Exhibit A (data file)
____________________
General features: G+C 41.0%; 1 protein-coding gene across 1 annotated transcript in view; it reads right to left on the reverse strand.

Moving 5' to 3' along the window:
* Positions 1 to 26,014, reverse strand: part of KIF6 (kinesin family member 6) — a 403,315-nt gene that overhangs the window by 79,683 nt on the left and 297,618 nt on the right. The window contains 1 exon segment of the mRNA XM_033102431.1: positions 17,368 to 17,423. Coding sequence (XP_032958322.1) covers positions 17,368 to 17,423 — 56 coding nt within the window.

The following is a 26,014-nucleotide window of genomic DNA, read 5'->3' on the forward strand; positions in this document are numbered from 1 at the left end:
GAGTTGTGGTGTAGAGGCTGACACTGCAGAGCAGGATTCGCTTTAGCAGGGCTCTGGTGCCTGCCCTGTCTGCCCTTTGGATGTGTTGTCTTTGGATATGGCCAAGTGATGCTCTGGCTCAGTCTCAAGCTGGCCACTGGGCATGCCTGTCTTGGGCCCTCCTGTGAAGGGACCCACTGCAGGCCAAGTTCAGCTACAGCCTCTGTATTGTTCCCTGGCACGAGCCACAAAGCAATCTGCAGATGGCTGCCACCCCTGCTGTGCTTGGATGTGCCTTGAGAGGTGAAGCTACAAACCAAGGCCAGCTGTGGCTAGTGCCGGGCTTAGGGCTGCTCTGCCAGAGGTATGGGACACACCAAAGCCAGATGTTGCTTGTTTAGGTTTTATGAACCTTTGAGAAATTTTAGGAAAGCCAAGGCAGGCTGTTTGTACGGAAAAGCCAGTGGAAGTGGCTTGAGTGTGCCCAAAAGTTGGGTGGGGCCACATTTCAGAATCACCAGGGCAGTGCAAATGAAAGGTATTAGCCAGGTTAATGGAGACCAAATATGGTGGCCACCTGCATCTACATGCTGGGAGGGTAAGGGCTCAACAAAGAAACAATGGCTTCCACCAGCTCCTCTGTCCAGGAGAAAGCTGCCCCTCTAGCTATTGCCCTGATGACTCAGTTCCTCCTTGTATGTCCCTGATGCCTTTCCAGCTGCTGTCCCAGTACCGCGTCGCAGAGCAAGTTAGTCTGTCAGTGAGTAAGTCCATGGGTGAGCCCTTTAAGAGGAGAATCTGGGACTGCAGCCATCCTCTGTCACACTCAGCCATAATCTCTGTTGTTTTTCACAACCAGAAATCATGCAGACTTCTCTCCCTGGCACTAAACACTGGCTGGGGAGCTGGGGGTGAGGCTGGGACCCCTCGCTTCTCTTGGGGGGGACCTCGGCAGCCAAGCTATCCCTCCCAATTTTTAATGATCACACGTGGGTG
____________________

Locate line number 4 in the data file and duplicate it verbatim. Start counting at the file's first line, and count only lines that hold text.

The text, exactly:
The following is a 26,014-nucleotide window of genomic DNA, read 5'->3' on the forward strand; positions in this document are numbered from 1 at the left end: